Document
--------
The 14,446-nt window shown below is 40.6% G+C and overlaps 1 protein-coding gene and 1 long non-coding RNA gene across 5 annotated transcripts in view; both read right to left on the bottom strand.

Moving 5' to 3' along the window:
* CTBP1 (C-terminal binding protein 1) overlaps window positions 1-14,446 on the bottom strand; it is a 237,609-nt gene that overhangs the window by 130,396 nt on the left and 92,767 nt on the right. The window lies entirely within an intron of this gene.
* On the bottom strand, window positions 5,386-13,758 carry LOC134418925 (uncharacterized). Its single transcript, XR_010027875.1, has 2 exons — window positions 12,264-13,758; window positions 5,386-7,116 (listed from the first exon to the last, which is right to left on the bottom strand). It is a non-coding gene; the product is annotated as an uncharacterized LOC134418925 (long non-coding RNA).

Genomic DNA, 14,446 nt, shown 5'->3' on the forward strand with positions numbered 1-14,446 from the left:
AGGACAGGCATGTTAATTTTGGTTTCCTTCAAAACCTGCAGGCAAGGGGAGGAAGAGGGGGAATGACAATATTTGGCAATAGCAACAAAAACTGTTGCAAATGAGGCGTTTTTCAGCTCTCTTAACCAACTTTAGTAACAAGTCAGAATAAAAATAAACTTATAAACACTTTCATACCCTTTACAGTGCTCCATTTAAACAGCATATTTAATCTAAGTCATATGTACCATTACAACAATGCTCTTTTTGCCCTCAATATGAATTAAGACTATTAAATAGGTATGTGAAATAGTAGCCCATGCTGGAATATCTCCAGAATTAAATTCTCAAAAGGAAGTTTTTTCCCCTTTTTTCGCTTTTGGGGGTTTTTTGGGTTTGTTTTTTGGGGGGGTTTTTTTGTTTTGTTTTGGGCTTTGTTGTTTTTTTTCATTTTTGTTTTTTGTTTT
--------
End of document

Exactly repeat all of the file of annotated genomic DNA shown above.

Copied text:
The 14,446-nt window shown below is 40.6% G+C and overlaps 1 protein-coding gene and 1 long non-coding RNA gene across 5 annotated transcripts in view; both read right to left on the bottom strand.

Moving 5' to 3' along the window:
* CTBP1 (C-terminal binding protein 1) overlaps window positions 1-14,446 on the bottom strand; it is a 237,609-nt gene that overhangs the window by 130,396 nt on the left and 92,767 nt on the right. The window lies entirely within an intron of this gene.
* On the bottom strand, window positions 5,386-13,758 carry LOC134418925 (uncharacterized). Its single transcript, XR_010027875.1, has 2 exons — window positions 12,264-13,758; window positions 5,386-7,116 (listed from the first exon to the last, which is right to left on the bottom strand). It is a non-coding gene; the product is annotated as an uncharacterized LOC134418925 (long non-coding RNA).

Genomic DNA, 14,446 nt, shown 5'->3' on the forward strand with positions numbered 1-14,446 from the left:
AGGACAGGCATGTTAATTTTGGTTTCCTTCAAAACCTGCAGGCAAGGGGAGGAAGAGGGGGAATGACAATATTTGGCAATAGCAACAAAAACTGTTGCAAATGAGGCGTTTTTCAGCTCTCTTAACCAACTTTAGTAACAAGTCAGAATAAAAATAAACTTATAAACACTTTCATACCCTTTACAGTGCTCCATTTAAACAGCATATTTAATCTAAGTCATATGTACCATTACAACAATGCTCTTTTTGCCCTCAATATGAATTAAGACTATTAAATAGGTATGTGAAATAGTAGCCCATGCTGGAATATCTCCAGAATTAAATTCTCAAAAGGAAGTTTTTTCCCCTTTTTTCGCTTTTGGGGGTTTTTTGGGTTTGTTTTTTGGGGGGGTTTTTTTGTTTTGTTTTGGGCTTTGTTGTTTTTTTTCATTTTTGTTTTTTGTTTT